Elizabeth Kanost
Spencer Museum of Art

Exhibition highlights collaborative research across art, physics, math

Wed, 04/13/2022

SketchUp rendering of Collective Entanglements, six-channel, high definition video installation with sound and an interactive whiteboard, 2022.

LAWRENCE — An exhibition opening April 20 presents collaborative research across visual art, mathematics, physics, music and dance at the University of Kansas. “Collective Entanglements,” organized by the Spencer Museum of Art’s Integrated Arts Research Initiative (IARI), explores work by IARI research fellows Agnieszka Międlar, associate professor of mathematics; Daniel Tapia Takaki, associate professor of physics; and New York-based artist Janet Biggs.

For the past year this group has worked on a project that uses the time-based media of video and performance to explore questions in particle and nuclear physics through novel mathematical techniques.

“We asked ourselves: What is art? Is mathematics an art? Can physics create art? Can our collaboration across disciplines be generative and substantive in our respective fields and still build new scientific knowledge?” Międlar said.

During April 20-22, the group will present its research through a series of events across the KU Lawrence campus, including an exhibition in Slawson Hall. To create the immersive installation, Biggs produced video and sound inspired by the phenomenon of time, including lunar and solar eclipses, scientific devices at the European Organization for Nuclear Research (CERN), dancers and Antarctic glaciers. Międlar and Takaki manipulated Biggs’s footage through algebraic computations often used in quantum mechanics.

Joey Orr, Spencer Museum curator for research, said the exhibition represents an experiment that has relevance across the fields that each of the IARI fellows represents.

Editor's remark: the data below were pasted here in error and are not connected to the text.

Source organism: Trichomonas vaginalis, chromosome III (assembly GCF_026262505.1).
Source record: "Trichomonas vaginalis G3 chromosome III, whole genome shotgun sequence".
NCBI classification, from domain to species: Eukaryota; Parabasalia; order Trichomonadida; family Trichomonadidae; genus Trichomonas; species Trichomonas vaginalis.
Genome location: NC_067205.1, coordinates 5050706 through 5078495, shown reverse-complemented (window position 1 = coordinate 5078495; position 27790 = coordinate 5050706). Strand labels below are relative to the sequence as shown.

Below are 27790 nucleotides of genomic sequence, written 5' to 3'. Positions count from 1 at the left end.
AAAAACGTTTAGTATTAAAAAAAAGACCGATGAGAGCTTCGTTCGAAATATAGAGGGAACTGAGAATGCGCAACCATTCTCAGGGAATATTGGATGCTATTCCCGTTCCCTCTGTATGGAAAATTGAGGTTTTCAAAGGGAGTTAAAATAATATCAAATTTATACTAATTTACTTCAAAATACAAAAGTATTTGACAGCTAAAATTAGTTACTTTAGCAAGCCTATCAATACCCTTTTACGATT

“Consisting of six videos and a musical score, the installation itself was created collectively by all three participants,” Orr said.

Events throughout the week include panels featuring Biggs, Międlar, Takaki and Orr, as well as current and past IARI graduate fellows. Two lectures by visiting scholars Roger Malina, University of Texas at Dallas, and Tim Davis, Texas A&M University, will further explore ways of using physics and math to deepen understanding of the arts, and vice versa.

All events are free and open to the public. A full schedule is available online.

Events are co-presented by The Commons, the Department of Mathematics, the Department of Physics & Astronomy and the Spencer Museum of Art. The Integrated Arts Research Initiative is funded by support from the Mellon Foundation and Margaret H. Silva.

Image: SketchUp rendering of Collective Entanglements, six-channel, high definition video installation with sound and an interactive whiteboard, 2022.

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